It is hard to believe that August is upon us and summer is winding down. August is the month when school is starting for many children, county fairs are abundant and families hold their annual reunions before Labor Day. This month also hosts some of the best farm shows in the region: Empire Farm Days and Ag Progress Days. These shows are often a family event for farmers, and it is not unusual to see three generations of a clan attending a show.
I look forward to these shows because I enjoy seeing the new equipment and catching up with exhibitor friends, some of whom I have known for decades. In addition to the camaraderie and the chance to inquire about the best tractors, these shows offer attendees educational opportunities. Empire Farm Days has added new beef handling demonstrations centered around chutes. Ag Progress Days provides seminars on grazing and pasture management, forest stewardship and wildlife management, and my favorite, horse training and health.
However, the most important demonstrations these shows offer are about farm safety. I know too many people who have been hurt or killed in farm-related accidents. Because I am a mom, farm safety is paramount with me. My own son lost part of a finger in an agricultural accident, and there are too many children hurt every year on farms. According to Penn State Extension and the National Children’s Center for Rural and Agricultural Health and Safety, every three days a child dies on a farm. But children are not the only age group hurt; every generation is vulnerable to an accident. That is why everyone attending these summer shows should take a few minutes to observe the safety demonstrations offered. Now I know how older farmers feel; they think they don’t need to learn about farm safety. Wrong! Everybody can freshen up with a reminder seminar, even if only a one-minute protective tidbit is learned.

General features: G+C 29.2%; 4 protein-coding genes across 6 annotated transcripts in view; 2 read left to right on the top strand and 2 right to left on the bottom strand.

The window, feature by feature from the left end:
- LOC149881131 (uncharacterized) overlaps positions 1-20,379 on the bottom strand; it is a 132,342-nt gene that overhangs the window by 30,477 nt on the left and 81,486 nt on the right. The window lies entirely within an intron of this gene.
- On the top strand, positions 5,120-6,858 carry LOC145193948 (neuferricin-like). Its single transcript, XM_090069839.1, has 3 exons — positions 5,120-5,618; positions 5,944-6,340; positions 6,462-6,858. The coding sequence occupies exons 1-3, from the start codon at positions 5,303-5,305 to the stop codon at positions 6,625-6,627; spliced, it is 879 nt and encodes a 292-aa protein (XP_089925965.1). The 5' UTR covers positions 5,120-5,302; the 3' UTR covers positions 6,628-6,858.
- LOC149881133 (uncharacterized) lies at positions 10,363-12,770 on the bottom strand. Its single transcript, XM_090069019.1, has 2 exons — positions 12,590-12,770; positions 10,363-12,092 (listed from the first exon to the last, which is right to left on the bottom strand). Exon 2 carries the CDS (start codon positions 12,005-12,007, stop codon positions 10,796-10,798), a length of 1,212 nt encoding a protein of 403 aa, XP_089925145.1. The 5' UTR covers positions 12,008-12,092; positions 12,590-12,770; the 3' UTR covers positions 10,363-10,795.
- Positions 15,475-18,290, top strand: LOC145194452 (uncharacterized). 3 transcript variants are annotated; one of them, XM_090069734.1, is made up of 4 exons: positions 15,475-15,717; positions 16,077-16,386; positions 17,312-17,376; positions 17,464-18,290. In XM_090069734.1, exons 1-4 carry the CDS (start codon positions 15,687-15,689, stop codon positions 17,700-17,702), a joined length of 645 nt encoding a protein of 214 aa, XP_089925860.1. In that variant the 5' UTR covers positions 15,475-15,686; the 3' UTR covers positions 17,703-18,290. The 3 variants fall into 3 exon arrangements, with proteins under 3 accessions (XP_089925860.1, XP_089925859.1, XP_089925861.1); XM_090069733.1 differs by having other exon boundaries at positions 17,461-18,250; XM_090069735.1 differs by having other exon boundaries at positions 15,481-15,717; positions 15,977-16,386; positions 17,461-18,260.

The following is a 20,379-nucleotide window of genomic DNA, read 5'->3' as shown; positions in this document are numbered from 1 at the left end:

Empire Farm Days offers a Grain Bin Simulator Safety presentation every day. It addresses the ways people become entrapped in bins, equipment that operators should have on-site and the hazards of dust and mold. There will also be an in-pond demonstration pertaining to water safety for farm ponds.
Ag Progress Days hosts demonstrations on Hay Hole Covers and other child dangers. Sessions on increasing operating visibility around machinery are also included, and these seminars occur daily. On Wednesday, there will be an emergency rescue response program. Emergency rescue response on-farm accident simulation including emergency scene stabilization and patient extrications will be included. If you are a member of a volunteer fire department, take time to watch this.
You can also take advantage of the New York Center for Agricultural Medicine and Health tents. Information on Rollover Protective Structures programs, skin care, hearing tests, personal protective equipment and blood pressure screenings are offered. Ag Progress Days offers a rural health and safety tent. And don’t forget the first aid stations. If you attended the Empire show last year, you will remember how brutally hot it was. Numerous people used the first aid tents to avoid passing out from the heat and humidity.
If you attend the shows, bring plenty of water to keep yourself hydrated, and I recommend a cooling towel. Douse it with cold water and wear it around your neck. It works wonders. I look forward to seeing you at the shows.